The consumer watchdog has launched court action against Bet365, accusing the online betting agency of misleading punters with "free" and "bonus" offers.
The Australian Competition and Consumer Commission (ACCC) said the agency did not properly display the conditions attached to offers of free bets and deposit bonuses.
Consumers had to risk their own deposit, gamble large amounts of money and bet on high-risk transactions in order to be eligible for the offers, the ACCC said.
Prosecutors will target three llocal companies contected to the major British wagering operator, Bet365 Group.
The Australian outlet of Bet365, which began taking bets in 2012, reported a $40.8 million loss in its 2014 financial year.
Chairman Rod Sims said consumer issues in online trading were an enforcement priority for the ACCC.
“The online betting industry is a growing business sector. The Australian Consumer Law applies to this sector in the same way that it applies to other industries and sectors,” Mr Sims said.
“The Consumer Law also requires that any conditions, limitations or restrictions should be made clear to the consumer before the purchase rather after a consumer has been unfairly enticed into a transaction.”
ACCC said the agency had changed its website since it was contacted about the matter.
In a separate case, the regulator has also launched Federal Court proceedings against kitchen blender supplier OmniBlend Australia, claiming it engaged in price fixing with a competitor.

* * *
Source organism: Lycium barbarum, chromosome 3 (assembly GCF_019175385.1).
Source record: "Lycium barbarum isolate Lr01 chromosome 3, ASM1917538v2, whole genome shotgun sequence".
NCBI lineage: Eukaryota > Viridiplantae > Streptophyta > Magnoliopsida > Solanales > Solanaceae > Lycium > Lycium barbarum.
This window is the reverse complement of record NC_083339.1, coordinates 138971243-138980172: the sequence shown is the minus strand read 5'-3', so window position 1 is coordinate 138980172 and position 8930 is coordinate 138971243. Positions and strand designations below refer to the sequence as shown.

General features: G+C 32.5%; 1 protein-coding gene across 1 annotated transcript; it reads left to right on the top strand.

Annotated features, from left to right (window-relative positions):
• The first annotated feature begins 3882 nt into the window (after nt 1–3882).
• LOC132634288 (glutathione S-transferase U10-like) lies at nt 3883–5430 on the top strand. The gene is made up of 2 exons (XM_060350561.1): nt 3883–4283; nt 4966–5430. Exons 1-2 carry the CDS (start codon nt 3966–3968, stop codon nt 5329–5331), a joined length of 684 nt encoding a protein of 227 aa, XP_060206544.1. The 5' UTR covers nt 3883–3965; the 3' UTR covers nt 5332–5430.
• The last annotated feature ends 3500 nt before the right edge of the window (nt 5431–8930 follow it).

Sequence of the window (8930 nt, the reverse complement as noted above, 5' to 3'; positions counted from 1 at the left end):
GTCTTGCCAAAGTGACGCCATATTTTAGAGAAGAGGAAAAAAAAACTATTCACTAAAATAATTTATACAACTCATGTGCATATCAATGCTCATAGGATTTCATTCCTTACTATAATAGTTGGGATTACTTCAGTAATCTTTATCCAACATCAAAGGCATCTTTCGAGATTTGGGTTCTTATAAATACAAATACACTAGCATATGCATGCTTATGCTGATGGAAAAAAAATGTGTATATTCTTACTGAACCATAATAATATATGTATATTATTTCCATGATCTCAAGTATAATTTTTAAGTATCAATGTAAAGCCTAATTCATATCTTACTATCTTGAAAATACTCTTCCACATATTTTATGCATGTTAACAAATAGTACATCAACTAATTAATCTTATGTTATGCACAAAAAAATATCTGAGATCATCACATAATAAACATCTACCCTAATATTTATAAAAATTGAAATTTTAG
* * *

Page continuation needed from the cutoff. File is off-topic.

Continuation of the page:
The company also allegedly induced a supplier to direct its key competitor not to discount its prices for blenders.
OmniBlend, which supplies blenders through its online store to business and consumers around the world, and its competitor were two major distributors of OmniBlend branded blenders in Australia.
The ACCC said when OmniBlend's attempt to enter into a price fixing agreement failed, it induced the supplier to engage in resale price maintenance by refusing to supply the competitor unless it stopped discounting the price of certain blenders.
OmniBlend’s sole director, Mr Neal Bowhay, has also been joined to the proceedings for aiding and abetting the alleged conduct.
“Price fixing and resale price maintenance affect consumers by increasing prices, reducing consumer choice and distorting the competitive process,” Mr Sims said.
“The ACCC views these types of anticompetitive conduct very seriously and will not hesitate to investigate and where appropriate take enforcement action against businesses who engage in this behaviour.”
Both the OmniBlend and Bet365 matters are due in court in October. The companies have been contacted for comment.